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English and Welsh roe review 2019

Northumberland leads the table after a busier year than expected, says Tony Dalby-Welsh

Buck walking

Muntjac heads presented for evaluation in 2019 were up a huge 62% on 2018, proof of the spread of this hardy and fecund species.

After such a busy year in 2018, we at the CIC UK Trophy Evaluation Board (TEB) were expecting something of a drop in overall numbers in 2019. However, that proved not to be the case, with just under 100 more heads measured in 2019 and an additional 20 medals awarded. Roe numbers were down 
a little, but were compensated for 
by other species.

English and Welsh roe review 2019

English and Welsh roe review 2019

The highest score measured came from Northumberland. This should perhaps not be a surprise as we have seen over the past few years an increasing number of quality Northumbrian animals being presented for evaluation. They have slowly been creeping up the scale of heads evaluated. What this tells us is that management methodology in this county is causing the quality of roe to improve rapidly.

gold medal roe head

C Sharp’s gold-medal head topped the leaderboard at 186.68

Large volume

C Sharp’s 186.68 CIC point head was notable not only for the net weight at 679g, but the relatively large volume at 316cc. Next on the list came from Wiltshire, a traditional source of good heads, and was shot by J Lewis. It achieved 183.43 CIC points, and weighed in at 758g, but had a relatively modest volume at 284cc.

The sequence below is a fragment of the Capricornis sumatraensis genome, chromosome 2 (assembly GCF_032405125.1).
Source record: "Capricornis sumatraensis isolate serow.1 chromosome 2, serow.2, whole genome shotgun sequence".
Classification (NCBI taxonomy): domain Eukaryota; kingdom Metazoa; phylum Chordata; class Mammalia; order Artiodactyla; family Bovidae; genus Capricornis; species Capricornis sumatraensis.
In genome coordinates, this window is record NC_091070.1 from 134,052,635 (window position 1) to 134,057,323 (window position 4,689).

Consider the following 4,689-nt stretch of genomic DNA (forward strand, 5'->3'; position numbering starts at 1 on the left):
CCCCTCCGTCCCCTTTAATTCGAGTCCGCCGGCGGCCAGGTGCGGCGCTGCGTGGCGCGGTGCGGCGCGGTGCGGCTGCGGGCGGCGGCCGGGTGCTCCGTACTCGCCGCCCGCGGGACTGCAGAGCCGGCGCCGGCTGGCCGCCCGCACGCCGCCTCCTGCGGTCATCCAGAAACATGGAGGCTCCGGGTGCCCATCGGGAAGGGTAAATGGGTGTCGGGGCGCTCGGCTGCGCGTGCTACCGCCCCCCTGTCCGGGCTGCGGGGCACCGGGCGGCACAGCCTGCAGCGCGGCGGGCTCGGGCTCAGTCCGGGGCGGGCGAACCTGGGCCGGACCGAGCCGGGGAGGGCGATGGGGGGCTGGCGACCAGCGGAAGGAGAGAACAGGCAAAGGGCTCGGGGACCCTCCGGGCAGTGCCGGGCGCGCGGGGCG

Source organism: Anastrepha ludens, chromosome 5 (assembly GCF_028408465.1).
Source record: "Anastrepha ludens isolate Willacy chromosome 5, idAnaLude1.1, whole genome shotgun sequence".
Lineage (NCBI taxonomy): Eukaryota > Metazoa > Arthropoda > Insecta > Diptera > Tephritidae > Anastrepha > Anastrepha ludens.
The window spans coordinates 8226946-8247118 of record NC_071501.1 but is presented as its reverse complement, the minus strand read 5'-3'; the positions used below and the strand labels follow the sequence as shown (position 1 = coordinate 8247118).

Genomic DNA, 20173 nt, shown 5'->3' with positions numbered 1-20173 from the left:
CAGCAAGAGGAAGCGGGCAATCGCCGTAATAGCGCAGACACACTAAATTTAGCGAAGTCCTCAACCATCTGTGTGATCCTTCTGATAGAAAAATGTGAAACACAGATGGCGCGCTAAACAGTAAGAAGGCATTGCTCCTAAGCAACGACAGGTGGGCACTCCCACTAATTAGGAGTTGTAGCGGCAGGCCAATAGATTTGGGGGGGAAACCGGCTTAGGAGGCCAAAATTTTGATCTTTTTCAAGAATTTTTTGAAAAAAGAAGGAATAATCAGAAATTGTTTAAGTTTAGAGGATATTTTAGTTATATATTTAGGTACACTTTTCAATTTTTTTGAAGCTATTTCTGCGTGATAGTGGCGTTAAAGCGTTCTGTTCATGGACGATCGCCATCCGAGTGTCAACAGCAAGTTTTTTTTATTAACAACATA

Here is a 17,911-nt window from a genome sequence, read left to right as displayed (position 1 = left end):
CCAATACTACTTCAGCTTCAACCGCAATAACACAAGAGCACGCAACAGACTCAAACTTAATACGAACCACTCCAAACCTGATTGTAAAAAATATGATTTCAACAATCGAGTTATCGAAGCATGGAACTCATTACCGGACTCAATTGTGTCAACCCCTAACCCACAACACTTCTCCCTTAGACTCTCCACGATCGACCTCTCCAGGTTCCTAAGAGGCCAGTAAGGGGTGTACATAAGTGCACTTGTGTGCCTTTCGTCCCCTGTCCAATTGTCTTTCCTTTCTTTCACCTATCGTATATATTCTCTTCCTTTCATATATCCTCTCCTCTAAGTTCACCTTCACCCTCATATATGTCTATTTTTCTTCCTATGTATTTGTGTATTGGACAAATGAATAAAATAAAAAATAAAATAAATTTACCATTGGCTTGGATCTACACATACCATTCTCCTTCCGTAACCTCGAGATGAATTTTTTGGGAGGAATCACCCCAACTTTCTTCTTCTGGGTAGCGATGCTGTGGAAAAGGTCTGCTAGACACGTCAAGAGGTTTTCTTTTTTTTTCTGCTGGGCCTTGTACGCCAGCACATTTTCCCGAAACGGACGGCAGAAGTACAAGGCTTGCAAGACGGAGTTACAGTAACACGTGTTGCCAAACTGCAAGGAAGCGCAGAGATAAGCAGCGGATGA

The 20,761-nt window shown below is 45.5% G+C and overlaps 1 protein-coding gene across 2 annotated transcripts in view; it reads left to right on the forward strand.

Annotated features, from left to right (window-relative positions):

deer trophy

J Lewis’s Wiltshire head scored 183.43

These two heads are prime indicators of the broad relationship in roe between weight and volume. The ratio between those measurements can vary from 65% to 110%. We often get big skulls with large antlers, resulting in heavy weights but with relatively small volumes due to the density of the antlers themselves. The converse is also true, with light heads having large volumes, because of the apparent porosity of the antlers.

The top of the county order of merit has changed little this year. Hampshire produced 10 gold-medal heads, Wiltshire nine and Somerset and Sussex each produced eight gold-medal heads. Northumberland and Dorset were close behind. This order was also reflected in the award of silver and bronze medals, which 
you can see at

deformed roe head antlers

This deformed head was assessed by the CIC measurers for a bronze medal

We are often asked if a particular head can be measured, usually because of some form of severe asymmetry. This year the CIC measurers were faced with two such heads and in both cases were able to identify main beams and either the front or rear tines, sufficiently enough to allow the CIC formula to be applied. Neither of them made particularly high scores; the first took a bronze medal and the second was awarded only 67 CIC points. But it is always worth asking our measurers to have 
a look at a head, however unlikely or difficult it may appear.

Net weight

Another query we often get is how heavy a trophy has to be to make a medal. Our rule of thumb, now long established and proven through experience, is that for a gold medal the net weight of the skull plus antlers needs to exceed 500g. Silver-medal heads need to be more than 450g and bronze more than 365g. These are net weights, so the weight of the full skull and antlers minus 90g, the deduction for a full skull.